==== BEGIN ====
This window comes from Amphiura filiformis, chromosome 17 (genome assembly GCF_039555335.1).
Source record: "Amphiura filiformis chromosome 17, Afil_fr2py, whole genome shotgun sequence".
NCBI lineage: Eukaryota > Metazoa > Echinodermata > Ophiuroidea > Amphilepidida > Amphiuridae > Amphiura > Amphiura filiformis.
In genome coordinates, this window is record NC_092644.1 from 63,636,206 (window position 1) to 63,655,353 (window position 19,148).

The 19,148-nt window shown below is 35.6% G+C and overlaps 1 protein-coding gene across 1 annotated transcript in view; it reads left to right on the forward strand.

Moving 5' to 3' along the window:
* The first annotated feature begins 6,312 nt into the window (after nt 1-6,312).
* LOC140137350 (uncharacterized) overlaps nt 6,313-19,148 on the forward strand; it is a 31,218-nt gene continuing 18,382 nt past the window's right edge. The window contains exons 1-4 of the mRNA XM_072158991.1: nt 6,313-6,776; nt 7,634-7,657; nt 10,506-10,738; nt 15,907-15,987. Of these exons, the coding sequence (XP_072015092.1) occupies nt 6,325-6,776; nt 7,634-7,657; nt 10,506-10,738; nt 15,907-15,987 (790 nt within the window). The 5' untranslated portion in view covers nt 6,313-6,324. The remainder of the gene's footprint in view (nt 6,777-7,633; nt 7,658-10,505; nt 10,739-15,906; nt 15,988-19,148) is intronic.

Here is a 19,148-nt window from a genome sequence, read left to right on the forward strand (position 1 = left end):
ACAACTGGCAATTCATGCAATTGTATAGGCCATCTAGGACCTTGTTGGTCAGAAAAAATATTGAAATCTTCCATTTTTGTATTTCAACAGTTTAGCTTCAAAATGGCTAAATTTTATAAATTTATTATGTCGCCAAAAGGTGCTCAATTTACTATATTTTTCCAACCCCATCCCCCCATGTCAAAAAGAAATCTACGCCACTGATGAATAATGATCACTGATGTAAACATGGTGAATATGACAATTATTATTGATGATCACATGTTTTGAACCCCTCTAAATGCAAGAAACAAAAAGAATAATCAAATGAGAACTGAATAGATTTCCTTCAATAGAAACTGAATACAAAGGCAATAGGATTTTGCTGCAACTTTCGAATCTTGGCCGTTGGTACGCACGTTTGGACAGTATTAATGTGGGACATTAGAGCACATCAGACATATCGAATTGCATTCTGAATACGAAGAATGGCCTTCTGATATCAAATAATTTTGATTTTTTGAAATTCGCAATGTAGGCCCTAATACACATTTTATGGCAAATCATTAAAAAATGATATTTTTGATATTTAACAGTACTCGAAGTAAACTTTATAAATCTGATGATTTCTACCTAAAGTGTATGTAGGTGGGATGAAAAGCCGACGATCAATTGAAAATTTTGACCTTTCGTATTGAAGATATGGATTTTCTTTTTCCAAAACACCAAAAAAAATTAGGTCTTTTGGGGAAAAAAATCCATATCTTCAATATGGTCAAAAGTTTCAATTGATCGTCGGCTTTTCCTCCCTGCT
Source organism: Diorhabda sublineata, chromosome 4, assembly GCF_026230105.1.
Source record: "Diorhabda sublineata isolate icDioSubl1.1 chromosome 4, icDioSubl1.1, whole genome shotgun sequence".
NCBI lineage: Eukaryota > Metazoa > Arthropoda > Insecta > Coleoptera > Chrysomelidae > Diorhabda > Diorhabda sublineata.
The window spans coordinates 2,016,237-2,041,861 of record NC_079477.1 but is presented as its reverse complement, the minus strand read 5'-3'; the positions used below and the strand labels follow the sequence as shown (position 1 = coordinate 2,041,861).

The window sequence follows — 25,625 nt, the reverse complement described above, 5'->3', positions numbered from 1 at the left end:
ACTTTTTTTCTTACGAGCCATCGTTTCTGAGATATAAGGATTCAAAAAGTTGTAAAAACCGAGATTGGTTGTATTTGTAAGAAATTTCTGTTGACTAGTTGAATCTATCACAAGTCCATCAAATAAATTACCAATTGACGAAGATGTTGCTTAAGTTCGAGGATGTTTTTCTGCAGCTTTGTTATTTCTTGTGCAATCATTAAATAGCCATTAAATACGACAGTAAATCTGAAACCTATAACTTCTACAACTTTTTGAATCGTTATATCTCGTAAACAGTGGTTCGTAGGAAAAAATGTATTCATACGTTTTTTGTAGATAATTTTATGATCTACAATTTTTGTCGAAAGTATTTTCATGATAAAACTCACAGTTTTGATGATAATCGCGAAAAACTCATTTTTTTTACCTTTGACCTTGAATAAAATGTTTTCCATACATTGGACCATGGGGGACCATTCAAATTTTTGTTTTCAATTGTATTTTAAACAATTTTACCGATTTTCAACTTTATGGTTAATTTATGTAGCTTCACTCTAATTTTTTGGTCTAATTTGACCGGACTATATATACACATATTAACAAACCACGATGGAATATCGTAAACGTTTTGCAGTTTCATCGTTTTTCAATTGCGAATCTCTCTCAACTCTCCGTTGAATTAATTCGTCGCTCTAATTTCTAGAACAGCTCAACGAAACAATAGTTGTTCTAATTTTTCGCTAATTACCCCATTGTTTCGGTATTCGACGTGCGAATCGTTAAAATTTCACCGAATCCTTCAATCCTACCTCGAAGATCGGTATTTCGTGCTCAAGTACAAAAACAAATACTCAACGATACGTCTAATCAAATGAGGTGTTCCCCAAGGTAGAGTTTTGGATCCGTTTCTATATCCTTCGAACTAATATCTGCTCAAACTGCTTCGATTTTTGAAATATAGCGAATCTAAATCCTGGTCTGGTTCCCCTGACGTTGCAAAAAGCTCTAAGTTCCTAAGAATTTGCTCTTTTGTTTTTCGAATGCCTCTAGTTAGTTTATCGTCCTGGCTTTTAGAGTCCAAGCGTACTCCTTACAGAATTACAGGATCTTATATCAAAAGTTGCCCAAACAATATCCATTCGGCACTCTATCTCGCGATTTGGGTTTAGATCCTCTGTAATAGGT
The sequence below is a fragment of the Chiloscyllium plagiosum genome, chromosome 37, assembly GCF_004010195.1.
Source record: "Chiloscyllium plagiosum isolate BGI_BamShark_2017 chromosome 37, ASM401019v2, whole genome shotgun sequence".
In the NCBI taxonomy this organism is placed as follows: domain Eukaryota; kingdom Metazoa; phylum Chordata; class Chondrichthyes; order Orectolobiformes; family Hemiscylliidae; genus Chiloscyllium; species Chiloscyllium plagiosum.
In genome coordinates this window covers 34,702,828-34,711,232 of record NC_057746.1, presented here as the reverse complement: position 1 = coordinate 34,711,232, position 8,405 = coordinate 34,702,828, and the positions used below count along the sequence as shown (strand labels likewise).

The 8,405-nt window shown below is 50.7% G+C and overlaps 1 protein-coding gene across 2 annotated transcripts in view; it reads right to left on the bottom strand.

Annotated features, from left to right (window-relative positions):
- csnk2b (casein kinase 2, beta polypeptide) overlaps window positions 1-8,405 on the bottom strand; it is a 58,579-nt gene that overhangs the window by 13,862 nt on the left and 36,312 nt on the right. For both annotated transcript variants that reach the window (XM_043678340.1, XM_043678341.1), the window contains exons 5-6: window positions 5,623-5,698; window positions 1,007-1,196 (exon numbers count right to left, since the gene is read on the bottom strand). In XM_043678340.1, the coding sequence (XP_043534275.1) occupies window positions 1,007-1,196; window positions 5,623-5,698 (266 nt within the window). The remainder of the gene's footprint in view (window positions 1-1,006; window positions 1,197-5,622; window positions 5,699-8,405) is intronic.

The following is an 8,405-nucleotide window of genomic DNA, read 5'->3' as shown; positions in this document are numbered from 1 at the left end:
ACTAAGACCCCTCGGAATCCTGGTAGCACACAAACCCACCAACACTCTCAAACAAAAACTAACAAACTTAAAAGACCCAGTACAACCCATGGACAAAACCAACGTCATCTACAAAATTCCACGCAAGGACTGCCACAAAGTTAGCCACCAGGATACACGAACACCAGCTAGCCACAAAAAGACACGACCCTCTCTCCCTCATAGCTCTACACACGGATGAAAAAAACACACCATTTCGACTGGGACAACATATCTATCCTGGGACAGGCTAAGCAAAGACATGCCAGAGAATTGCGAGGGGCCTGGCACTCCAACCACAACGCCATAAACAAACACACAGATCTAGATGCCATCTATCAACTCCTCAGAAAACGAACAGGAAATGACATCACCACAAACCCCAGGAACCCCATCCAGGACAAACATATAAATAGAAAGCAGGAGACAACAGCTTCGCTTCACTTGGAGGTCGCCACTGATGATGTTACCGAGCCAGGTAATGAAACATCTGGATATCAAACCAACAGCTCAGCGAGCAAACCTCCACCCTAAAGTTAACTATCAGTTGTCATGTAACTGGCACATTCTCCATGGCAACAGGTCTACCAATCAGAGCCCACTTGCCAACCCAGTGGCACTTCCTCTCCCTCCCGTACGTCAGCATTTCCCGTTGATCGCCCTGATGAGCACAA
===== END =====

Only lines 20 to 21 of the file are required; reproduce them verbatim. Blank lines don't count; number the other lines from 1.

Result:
In genome coordinates this window covers 34,702,828-34,711,232 of record NC_057746.1, presented here as the reverse complement: position 1 = coordinate 34,711,232, position 8,405 = coordinate 34,702,828, and the positions used below count along the sequence as shown (strand labels likewise).

The 8,405-nt window shown below is 50.7% G+C and overlaps 1 protein-coding gene across 2 annotated transcripts in view; it reads right to left on the bottom strand.